The hot yoga story. Written by Any Man

I’m severely outnumbered but find comfort that this will be the best thing. In finding my future wife. The odds are stacked in my favour guys to girls.

I hear the teacher talk about the advantages that males have over females in yoga. Funny but it doesn’t appear that way. I’ve laid eyes on a possible future wife and my legs don’t move the way hers do. I’m struggling to even understand how hips operate that way. My belly seems to be a bit of a problem.

I’m hoping she finds profuse sweating attractive.  My ears perk up to listen to my so called advantages.

My arms are longer along with my torso which makes something called a jump-back easier. Doubtful. I am more strong than flexible so I can hold the postures for longer with greater ease.  Arm balances and inversions will be easier due to my upper body strength.

I hear the name of the next pose. Splits. Granted there was the word preparation before it but still. I don’t know if my choice of shorts will withstand any sort of split preparation. I don’t know if my now wife and I will be able to  transcend what happens in the splits. I will have to write irreconcilable differences on the divorce application.

I’ve just realised I’ve fallen in love, got married, fallen out of love and divorced all without a single thought to the way I’m breathing. Am I doing it right? That reminds me I need to be at work early tomorrow.

I am lost in thought. Would it be rude to take my shirt off? What does yoga protocol dictate when ones singlet has become like a second skin.

What the teacher says next gives me a clue that I may need to purchase the 10 class pass rather than just the 5 to nail this yoga thing.

“This is not cross-fit. We are not doing WODs. The hands and feet land softly. The breath stays fluid. We’re building awareness. When you stay aware, you won’t get injured. When you stay aware, you can respond not react. When you stay aware, you can stay aware.”

I thought this was just lying around breathing. When did breathing become so hard? I’m not sure how I feel when the teacher breaks the news that we’ll never master yoga. It’s not designed to be mastered. It’s designed to be practiced.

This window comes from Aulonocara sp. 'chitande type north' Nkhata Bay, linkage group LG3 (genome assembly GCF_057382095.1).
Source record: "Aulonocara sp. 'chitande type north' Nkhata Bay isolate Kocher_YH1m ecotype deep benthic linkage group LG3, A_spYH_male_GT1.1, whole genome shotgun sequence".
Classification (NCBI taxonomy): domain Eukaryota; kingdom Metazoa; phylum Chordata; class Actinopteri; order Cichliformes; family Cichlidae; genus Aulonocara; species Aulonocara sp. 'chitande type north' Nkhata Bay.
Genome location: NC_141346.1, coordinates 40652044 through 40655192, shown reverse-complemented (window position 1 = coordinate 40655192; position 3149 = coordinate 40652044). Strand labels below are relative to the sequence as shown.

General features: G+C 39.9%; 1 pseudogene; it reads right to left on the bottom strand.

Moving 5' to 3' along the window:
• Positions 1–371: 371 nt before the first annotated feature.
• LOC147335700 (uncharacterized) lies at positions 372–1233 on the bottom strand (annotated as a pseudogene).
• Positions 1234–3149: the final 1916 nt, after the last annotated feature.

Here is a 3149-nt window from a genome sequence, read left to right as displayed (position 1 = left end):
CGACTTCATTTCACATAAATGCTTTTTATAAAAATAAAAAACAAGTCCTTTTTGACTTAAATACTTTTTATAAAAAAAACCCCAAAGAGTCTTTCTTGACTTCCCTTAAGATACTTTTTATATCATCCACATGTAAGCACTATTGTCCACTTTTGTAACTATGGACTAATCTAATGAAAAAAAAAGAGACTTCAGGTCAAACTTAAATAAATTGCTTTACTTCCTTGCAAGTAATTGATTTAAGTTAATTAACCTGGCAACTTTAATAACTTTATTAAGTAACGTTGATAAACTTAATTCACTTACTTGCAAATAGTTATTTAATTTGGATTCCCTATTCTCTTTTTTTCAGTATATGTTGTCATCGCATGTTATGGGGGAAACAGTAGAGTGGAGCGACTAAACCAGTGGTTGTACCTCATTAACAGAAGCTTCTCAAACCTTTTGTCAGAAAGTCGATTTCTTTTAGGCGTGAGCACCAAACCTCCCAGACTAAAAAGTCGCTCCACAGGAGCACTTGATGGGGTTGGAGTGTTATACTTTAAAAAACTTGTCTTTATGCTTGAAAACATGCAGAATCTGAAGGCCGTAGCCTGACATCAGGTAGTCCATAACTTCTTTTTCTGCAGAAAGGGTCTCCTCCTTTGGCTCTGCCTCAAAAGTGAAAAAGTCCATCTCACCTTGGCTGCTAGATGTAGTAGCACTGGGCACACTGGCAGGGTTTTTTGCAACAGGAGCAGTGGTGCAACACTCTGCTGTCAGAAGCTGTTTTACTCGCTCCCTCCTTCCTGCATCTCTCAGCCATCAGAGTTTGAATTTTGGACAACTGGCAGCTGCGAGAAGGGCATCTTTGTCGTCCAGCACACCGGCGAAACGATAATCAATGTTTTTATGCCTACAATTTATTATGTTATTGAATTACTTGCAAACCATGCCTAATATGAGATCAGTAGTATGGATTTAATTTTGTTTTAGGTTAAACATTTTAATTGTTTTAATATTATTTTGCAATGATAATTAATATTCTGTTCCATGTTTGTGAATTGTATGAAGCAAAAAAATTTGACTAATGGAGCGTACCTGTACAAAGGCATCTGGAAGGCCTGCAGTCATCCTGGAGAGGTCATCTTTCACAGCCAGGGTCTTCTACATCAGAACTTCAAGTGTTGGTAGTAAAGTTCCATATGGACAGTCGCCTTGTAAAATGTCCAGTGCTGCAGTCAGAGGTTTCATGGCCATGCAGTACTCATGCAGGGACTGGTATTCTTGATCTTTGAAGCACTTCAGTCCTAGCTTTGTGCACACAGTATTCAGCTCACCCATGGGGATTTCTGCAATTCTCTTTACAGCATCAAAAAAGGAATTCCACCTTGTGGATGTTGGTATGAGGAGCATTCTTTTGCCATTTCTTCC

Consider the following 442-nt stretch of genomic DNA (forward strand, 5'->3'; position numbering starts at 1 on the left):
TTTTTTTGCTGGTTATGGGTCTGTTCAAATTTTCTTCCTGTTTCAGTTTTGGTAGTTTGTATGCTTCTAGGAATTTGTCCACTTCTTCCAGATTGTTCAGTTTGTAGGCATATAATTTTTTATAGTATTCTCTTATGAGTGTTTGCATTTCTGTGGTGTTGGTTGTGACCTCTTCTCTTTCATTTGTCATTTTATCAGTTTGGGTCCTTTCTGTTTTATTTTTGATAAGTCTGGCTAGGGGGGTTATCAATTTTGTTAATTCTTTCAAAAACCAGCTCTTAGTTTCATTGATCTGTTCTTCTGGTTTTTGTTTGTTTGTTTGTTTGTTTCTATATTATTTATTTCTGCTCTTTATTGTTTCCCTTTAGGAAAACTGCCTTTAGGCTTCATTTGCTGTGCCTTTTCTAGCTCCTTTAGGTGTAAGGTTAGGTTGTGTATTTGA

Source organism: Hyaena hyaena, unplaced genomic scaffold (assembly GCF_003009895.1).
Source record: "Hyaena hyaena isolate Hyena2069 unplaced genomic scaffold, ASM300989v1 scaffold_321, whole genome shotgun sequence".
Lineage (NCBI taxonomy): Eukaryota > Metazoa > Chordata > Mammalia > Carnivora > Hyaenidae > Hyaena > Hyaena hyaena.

The teacher then appears to let me off the hook, telling me that not everyone will benefit from yoga. Thank god! 24/7 gym I’ll see you tomorrow.

If you’ve never been anxious, depressed, stressed or p*ssed off. If you’ve never had a sore low back. If you don’t want to get better at the other sports you do.  If you think you have two lungs so one is a backup. If you think insomnia is a weird, personality quirk. If you think great sex is dumb. Then yoga will not help you. Sorry.

I did an yoga

I recently realised the effects of doing almost 30 hours of yoga a week. Something dawned on me that I may have forgotten. With my crazy teaching schedule plus personal practice, my expectations of what people can do sometimes exceeds their reality.

My solution, albeit a little extreme, was to cut back on my mat time during a recent month long holiday. Cut back to what many people would do, one class a week. My intention was to emulate a more ‘typical’ body and mind and just see what happened.

Week 1.

I happily lapped up my first 40 minutes of yoga then firmed my resolve to not practice yoga again for the rest of the week. After two days of no yoga I felt achy, my back felt ‘sticky’ and I had a crappy night sleep. Stay strong – no more yoga for the week.

Then something happened I wasn’t prepared for. After five or six days, I noticed a mental shift. Lazy crept in, lethargy took hold, inner calm started to waver.

Week 2.